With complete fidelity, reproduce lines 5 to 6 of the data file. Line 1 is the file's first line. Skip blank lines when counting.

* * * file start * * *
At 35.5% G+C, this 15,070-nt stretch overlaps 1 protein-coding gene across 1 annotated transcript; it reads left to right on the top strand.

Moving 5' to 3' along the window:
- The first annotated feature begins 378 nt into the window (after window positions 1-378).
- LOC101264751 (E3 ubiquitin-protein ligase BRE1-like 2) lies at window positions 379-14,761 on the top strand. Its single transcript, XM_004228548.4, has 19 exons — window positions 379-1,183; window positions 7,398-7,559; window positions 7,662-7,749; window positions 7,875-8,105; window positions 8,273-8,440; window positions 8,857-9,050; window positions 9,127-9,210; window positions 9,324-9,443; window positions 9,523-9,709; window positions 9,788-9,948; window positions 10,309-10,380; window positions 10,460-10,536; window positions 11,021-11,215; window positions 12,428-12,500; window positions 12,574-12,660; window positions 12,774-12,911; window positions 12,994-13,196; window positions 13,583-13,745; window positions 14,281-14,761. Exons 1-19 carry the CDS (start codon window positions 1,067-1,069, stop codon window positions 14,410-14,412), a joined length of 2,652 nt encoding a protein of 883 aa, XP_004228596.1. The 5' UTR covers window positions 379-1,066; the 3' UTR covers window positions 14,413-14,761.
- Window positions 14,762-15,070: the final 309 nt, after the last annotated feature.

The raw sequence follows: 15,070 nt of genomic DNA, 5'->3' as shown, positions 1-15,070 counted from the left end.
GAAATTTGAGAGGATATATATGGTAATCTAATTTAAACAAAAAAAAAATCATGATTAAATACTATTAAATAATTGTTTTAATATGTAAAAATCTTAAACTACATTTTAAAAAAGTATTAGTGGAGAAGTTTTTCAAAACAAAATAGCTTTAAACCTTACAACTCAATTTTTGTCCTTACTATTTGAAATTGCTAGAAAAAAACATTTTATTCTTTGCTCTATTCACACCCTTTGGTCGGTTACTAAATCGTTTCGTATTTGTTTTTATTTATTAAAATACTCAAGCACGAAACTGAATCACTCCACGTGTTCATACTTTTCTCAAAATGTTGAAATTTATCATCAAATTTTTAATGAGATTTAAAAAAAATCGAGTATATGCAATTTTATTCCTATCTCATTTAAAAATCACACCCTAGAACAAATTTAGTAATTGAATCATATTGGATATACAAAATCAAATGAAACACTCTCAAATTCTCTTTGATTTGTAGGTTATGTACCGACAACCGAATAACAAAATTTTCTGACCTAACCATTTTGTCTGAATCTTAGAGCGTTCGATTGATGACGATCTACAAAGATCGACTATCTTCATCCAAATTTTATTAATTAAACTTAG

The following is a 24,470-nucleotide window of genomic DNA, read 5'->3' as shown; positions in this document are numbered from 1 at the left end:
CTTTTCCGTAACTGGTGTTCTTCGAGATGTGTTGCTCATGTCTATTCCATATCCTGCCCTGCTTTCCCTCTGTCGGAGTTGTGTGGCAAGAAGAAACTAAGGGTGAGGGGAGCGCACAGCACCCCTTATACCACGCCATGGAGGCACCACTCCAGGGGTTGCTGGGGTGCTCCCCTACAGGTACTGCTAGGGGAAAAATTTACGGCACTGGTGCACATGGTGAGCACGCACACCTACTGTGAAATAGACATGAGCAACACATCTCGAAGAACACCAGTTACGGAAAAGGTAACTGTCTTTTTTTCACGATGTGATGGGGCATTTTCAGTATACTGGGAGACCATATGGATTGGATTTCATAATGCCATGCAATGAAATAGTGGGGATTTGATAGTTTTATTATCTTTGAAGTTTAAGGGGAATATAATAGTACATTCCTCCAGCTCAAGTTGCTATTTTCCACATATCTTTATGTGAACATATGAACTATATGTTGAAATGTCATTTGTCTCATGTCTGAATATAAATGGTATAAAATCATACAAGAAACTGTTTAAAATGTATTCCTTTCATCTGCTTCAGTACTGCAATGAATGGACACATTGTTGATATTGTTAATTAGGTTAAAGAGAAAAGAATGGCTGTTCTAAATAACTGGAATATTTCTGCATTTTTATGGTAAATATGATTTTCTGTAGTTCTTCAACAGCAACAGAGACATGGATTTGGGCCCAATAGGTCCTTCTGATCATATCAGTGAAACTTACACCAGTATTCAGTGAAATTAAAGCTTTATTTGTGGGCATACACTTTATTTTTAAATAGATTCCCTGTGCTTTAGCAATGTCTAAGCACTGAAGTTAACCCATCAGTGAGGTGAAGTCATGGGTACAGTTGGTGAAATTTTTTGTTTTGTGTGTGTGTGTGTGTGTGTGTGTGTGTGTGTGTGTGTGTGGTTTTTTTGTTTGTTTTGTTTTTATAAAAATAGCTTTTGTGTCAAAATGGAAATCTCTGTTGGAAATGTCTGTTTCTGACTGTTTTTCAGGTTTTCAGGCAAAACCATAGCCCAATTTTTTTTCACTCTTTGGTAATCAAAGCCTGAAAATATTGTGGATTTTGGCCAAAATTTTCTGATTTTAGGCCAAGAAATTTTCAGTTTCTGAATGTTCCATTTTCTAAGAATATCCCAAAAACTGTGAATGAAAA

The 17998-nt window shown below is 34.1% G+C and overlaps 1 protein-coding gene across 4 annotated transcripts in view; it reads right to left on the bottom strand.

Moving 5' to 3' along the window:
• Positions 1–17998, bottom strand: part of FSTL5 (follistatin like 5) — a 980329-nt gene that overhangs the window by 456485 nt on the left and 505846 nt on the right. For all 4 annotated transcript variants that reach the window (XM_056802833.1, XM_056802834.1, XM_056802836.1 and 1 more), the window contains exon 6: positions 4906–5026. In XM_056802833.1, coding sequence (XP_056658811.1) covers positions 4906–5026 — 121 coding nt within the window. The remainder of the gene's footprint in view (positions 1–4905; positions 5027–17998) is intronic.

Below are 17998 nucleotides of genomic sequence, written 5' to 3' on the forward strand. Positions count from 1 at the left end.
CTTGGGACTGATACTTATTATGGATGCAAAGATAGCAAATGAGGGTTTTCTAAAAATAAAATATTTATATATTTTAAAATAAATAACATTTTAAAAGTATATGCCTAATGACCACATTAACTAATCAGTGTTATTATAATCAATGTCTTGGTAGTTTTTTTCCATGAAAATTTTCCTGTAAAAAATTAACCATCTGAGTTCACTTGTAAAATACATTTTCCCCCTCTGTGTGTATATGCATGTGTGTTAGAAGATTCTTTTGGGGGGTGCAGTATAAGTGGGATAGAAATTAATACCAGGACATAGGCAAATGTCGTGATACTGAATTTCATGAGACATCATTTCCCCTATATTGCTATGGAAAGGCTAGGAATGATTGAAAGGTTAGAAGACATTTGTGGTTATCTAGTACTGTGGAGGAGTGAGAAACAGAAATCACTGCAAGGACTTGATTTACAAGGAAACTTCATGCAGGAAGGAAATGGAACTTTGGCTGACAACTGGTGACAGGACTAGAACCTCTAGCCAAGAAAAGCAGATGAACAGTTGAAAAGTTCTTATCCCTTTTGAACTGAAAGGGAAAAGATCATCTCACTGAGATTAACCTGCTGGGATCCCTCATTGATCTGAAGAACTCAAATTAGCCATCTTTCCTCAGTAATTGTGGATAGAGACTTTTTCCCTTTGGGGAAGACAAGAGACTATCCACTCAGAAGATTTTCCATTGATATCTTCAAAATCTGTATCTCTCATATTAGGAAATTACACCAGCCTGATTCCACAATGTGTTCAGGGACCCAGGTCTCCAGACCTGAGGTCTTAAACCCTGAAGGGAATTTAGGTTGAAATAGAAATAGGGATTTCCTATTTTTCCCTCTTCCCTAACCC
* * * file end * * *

- Window positions 14,762-15,070: the final 309 nt, after the last annotated feature.

The raw sequence follows: 15,070 nt of genomic DNA, 5'->3' as shown, positions 1-15,070 counted from the left end.